Blind House


One of Trowbridge’s most recognizable landmarks, The Blind House was used as a lock-up for ‘overnight guests’ of the law during the 18th and 19th centuries: wrongdoers locked up in the blind house would have ranged from serious criminals who would be held until they could be put before justice and committed to trial, to drunks who would be released in the morning when they had sobered up. Sometimes, sympathetic bystanders would even fetch beer and feed it to the prisoners by using one of the long ‘churchwarden’ pipes pushed through a slit in the wall!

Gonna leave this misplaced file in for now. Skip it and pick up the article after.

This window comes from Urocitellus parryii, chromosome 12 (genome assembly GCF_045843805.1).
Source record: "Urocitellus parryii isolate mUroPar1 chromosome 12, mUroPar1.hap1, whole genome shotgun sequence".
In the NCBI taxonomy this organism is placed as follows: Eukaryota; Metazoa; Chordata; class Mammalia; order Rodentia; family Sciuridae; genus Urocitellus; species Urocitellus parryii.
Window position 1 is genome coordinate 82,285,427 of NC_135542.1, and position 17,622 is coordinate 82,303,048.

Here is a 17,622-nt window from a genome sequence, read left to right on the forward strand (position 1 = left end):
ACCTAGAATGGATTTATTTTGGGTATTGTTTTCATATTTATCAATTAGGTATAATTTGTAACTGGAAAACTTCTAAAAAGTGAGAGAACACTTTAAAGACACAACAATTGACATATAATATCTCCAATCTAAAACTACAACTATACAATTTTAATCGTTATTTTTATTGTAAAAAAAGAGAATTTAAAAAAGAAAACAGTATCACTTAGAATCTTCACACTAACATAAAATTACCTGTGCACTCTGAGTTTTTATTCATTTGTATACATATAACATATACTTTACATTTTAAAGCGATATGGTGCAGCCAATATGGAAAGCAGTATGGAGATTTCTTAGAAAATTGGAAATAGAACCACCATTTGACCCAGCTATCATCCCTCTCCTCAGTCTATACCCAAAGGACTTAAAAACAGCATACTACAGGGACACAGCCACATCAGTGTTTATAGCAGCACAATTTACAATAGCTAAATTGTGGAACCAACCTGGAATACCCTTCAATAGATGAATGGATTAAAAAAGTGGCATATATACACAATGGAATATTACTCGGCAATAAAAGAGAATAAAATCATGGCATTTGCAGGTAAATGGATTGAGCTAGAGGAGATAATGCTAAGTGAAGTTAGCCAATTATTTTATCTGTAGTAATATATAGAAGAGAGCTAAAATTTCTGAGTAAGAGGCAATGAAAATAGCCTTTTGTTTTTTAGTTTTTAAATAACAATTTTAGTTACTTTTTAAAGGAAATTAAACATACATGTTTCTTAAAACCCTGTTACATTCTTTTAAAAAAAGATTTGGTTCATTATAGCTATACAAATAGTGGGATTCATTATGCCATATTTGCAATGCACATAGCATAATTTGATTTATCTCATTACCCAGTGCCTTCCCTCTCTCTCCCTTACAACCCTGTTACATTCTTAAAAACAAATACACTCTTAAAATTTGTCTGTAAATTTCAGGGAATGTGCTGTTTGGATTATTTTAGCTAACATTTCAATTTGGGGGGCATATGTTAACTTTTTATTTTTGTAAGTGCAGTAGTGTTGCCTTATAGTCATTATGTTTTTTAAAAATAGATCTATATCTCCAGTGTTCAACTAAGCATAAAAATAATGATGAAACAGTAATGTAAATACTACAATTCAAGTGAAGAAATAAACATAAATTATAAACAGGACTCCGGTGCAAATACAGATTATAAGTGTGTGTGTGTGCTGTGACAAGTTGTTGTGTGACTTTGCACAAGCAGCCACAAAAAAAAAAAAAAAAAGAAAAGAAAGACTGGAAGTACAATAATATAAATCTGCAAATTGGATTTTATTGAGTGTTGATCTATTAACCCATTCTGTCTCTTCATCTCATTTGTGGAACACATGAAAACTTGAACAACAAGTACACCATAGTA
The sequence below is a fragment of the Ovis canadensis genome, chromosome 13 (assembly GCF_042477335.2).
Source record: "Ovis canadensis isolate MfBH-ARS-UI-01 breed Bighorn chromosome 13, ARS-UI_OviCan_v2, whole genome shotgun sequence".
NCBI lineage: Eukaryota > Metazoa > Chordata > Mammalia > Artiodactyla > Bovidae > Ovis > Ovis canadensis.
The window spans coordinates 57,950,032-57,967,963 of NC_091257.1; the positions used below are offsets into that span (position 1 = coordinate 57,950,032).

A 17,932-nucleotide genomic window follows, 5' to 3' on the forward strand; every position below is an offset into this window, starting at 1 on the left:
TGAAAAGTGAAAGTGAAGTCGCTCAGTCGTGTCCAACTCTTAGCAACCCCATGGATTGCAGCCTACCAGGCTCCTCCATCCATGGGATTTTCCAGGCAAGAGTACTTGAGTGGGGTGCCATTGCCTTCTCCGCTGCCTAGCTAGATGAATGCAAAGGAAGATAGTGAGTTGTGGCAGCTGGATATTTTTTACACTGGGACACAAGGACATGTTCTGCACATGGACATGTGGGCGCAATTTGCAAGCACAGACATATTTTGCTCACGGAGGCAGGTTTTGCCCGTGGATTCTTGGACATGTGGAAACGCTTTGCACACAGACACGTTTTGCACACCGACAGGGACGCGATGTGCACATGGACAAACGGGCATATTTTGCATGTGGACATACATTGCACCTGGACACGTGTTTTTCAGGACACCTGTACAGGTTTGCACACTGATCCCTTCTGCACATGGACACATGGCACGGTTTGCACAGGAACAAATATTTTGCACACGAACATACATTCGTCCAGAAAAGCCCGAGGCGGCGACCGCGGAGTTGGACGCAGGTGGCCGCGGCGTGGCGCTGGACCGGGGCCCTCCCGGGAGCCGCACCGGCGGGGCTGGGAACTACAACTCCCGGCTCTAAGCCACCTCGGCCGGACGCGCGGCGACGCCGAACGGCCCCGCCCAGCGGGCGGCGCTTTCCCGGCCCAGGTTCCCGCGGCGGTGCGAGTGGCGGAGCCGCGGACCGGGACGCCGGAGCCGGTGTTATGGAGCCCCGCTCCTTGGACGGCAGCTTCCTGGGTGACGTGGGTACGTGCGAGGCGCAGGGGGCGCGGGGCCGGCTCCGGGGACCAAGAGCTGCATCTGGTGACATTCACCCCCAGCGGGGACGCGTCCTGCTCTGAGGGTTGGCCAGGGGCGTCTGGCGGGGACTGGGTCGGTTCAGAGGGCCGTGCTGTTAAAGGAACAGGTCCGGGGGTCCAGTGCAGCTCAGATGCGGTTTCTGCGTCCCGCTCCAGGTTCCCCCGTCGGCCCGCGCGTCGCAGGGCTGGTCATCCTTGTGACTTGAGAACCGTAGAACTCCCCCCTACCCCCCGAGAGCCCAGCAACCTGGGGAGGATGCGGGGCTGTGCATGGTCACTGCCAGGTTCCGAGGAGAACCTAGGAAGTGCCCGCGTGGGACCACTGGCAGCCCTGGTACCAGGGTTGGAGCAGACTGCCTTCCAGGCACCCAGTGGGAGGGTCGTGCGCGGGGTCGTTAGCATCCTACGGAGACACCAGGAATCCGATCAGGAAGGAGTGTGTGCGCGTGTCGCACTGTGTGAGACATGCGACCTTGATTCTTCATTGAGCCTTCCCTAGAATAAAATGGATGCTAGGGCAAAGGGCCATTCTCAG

A wall carving in one of the cells dates the building to 1758, but some believe that it might date back to the late 17th century. The roof sustained serious damage in July 1942 when a German bomb fell on the upper part of Stallard Street, badly damaging what was the Royal British Legion Club (now Bridge House), and unfortunately resulting in the deaths of two civilians.

“Blind Houses” – so-called because they have no windows – can be found in several Wiltshire towns. In the days before an organised police force they were used as temporary lock-ups. Trowbridge’s first police station was built in 1854, but the Blind House was still used for the overnight detention of vagrants.




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